What is it about?
GeorgeWalker’s March 1840 article for Fraser’sMagazine entitled ‘Chess Without the Chess-Board’ outlined the history and method of blindfold chess (or chessplay without sight of the board and pieces). Arriving as chess was becoming increasingly visible within nineteenth-century literary and urban culture, Walker’s essay covered familiar issues on the topic concerning spectacle, utility, and bodily and mental damage, as well as furthering his own concerns with the history of the game and the possibility of expanding participation.
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Why is it important?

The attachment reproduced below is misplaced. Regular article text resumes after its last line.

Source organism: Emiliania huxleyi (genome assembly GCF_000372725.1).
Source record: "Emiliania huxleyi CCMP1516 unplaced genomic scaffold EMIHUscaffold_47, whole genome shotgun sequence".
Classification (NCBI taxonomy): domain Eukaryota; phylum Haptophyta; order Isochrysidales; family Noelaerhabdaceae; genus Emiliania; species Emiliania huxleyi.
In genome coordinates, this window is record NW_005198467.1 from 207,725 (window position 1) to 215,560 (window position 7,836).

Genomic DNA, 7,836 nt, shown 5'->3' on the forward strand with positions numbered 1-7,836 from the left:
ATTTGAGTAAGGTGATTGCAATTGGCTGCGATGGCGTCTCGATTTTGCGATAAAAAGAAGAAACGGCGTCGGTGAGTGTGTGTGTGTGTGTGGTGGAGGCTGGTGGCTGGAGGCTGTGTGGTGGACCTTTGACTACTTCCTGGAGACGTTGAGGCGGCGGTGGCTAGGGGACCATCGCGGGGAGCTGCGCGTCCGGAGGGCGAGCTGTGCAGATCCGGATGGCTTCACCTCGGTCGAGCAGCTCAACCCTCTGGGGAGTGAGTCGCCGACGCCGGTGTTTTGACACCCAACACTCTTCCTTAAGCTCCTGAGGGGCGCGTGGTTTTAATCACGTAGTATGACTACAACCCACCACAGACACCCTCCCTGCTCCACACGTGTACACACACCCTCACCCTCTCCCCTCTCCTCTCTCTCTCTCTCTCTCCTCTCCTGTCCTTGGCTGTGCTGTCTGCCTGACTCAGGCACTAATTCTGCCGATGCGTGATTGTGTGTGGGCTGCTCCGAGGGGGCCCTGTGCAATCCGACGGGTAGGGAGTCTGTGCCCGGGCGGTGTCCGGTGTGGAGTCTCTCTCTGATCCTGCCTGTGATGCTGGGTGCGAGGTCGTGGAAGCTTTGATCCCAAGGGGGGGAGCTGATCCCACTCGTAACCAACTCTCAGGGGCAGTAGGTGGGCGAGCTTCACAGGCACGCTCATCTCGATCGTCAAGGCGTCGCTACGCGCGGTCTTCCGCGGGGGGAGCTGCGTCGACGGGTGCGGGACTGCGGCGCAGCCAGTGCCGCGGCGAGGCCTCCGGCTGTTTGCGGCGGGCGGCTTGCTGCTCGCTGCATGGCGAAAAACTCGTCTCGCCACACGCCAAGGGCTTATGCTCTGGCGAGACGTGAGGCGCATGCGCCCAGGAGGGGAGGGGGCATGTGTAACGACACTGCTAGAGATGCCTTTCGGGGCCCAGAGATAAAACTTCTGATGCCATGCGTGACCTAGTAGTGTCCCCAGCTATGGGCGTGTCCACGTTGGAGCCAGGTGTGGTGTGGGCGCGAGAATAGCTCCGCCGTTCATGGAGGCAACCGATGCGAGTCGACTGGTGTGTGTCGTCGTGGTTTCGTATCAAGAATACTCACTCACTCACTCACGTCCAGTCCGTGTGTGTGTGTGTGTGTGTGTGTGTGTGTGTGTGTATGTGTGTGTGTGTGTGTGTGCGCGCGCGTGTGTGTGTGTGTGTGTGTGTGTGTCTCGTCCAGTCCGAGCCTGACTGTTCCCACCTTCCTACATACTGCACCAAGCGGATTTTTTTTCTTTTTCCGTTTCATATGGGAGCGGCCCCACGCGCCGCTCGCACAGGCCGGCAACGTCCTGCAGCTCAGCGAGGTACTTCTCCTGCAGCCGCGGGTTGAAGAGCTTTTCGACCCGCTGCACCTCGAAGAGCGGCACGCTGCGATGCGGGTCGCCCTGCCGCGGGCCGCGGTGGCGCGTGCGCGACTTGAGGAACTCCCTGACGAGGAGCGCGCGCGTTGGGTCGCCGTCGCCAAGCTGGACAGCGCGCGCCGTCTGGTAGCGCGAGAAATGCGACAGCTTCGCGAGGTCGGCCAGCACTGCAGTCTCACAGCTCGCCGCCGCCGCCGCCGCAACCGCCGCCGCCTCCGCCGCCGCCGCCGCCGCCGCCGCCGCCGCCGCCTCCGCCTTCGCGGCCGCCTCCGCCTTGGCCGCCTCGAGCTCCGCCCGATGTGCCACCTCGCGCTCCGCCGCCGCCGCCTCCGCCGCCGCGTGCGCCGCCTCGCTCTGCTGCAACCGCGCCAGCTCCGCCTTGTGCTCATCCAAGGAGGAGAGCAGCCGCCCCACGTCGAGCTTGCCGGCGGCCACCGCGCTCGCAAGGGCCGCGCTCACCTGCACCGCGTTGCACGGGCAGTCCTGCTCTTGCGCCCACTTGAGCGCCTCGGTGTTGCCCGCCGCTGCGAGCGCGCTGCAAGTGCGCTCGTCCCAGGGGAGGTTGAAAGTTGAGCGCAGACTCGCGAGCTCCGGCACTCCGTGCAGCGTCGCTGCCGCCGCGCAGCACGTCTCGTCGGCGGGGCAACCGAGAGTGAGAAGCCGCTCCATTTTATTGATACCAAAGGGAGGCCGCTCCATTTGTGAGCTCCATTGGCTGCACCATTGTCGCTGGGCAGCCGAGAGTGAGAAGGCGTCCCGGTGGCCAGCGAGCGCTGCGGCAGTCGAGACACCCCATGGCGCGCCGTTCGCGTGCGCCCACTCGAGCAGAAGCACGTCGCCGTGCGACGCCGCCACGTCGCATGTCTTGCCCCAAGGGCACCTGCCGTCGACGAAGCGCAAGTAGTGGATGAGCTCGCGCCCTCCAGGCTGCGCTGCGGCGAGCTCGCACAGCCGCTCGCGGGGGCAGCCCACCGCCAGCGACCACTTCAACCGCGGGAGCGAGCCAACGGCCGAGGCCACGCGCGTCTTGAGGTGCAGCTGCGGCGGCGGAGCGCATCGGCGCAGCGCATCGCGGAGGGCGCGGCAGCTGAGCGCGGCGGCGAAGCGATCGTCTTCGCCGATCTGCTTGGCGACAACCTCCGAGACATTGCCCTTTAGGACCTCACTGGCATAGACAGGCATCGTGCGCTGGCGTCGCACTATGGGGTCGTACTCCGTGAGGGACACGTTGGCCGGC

This assessment of ‘Chess Without the Chess-Board’, part of wider research concerning chess in urban and literary modernity, complements research published in the author’s monograph on the cultural chess-player and previously within Sport in History. Prominent themes of Walker’s article include the multiple identities of the blindfold chess-player and the game’s everchanging relationship to standards of respectability. ‘Chess Without the ChessBoard’, offering a lengthy ‘how-to-play’ to the beginning player and outlining the national prestige and celebrity of historical blindfold chess-players, also presents a potentially disreputable reading of practice and player, denying any wider social utility.
Read the Original
This page is a summary of: ‘This dark world’: the blindfold chess-player in Victorian literary and urban culture, Sport in History, April 2017, Taylor & Francis, DOI: 10.1080/17460263.2017.1307783.
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